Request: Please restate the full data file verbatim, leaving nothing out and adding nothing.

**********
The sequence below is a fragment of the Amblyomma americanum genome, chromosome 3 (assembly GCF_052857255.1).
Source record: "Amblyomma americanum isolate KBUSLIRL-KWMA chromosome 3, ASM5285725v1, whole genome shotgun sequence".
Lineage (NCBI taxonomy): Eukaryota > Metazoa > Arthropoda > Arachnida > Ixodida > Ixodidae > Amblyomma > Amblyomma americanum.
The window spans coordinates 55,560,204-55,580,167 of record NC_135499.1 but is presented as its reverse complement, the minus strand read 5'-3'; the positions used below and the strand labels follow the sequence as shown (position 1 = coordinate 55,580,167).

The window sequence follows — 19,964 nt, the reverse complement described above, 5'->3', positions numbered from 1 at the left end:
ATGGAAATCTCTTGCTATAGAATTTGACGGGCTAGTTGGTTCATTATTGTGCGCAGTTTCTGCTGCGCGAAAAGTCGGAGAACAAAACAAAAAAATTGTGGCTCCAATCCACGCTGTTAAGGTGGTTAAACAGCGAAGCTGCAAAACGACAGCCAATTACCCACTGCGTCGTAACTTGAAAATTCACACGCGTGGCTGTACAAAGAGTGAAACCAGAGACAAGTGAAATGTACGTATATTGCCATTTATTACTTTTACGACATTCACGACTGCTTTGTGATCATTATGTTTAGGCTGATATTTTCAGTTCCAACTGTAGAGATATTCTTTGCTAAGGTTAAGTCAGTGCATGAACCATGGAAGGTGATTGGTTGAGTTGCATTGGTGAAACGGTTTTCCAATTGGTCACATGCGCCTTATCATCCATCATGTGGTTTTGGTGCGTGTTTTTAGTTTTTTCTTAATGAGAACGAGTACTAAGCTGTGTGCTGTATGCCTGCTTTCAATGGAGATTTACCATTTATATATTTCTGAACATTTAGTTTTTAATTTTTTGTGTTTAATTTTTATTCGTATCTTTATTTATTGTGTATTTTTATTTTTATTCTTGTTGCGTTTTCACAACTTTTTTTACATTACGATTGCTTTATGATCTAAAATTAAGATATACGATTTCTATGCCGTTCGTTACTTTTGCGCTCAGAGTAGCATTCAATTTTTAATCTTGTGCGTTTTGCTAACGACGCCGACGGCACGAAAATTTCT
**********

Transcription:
The sequence below is a fragment of the Amblyomma americanum genome, chromosome 3 (assembly GCF_052857255.1).
Source record: "Amblyomma americanum isolate KBUSLIRL-KWMA chromosome 3, ASM5285725v1, whole genome shotgun sequence".
Lineage (NCBI taxonomy): Eukaryota > Metazoa > Arthropoda > Arachnida > Ixodida > Ixodidae > Amblyomma > Amblyomma americanum.
The window spans coordinates 55,560,204-55,580,167 of record NC_135499.1 but is presented as its reverse complement, the minus strand read 5'-3'; the positions used below and the strand labels follow the sequence as shown (position 1 = coordinate 55,580,167).

The window sequence follows — 19,964 nt, the reverse complement described above, 5'->3', positions numbered from 1 at the left end:
ATGGAAATCTCTTGCTATAGAATTTGACGGGCTAGTTGGTTCATTATTGTGCGCAGTTTCTGCTGCGCGAAAAGTCGGAGAACAAAACAAAAAAATTGTGGCTCCAATCCACGCTGTTAAGGTGGTTAAACAGCGAAGCTGCAAAACGACAGCCAATTACCCACTGCGTCGTAACTTGAAAATTCACACGCGTGGCTGTACAAAGAGTGAAACCAGAGACAAGTGAAATGTACGTATATTGCCATTTATTACTTTTACGACATTCACGACTGCTTTGTGATCATTATGTTTAGGCTGATATTTTCAGTTCCAACTGTAGAGATATTCTTTGCTAAGGTTAAGTCAGTGCATGAACCATGGAAGGTGATTGGTTGAGTTGCATTGGTGAAACGGTTTTCCAATTGGTCACATGCGCCTTATCATCCATCATGTGGTTTTGGTGCGTGTTTTTAGTTTTTTCTTAATGAGAACGAGTACTAAGCTGTGTGCTGTATGCCTGCTTTCAATGGAGATTTACCATTTATATATTTCTGAACATTTAGTTTTTAATTTTTTGTGTTTAATTTTTATTCGTATCTTTATTTATTGTGTATTTTTATTTTTATTCTTGTTGCGTTTTCACAACTTTTTTTACATTACGATTGCTTTATGATCTAAAATTAAGATATACGATTTCTATGCCGTTCGTTACTTTTGCGCTCAGAGTAGCATTCAATTTTTAATCTTGTGCGTTTTGCTAACGACGCCGACGGCACGAAAATTTCT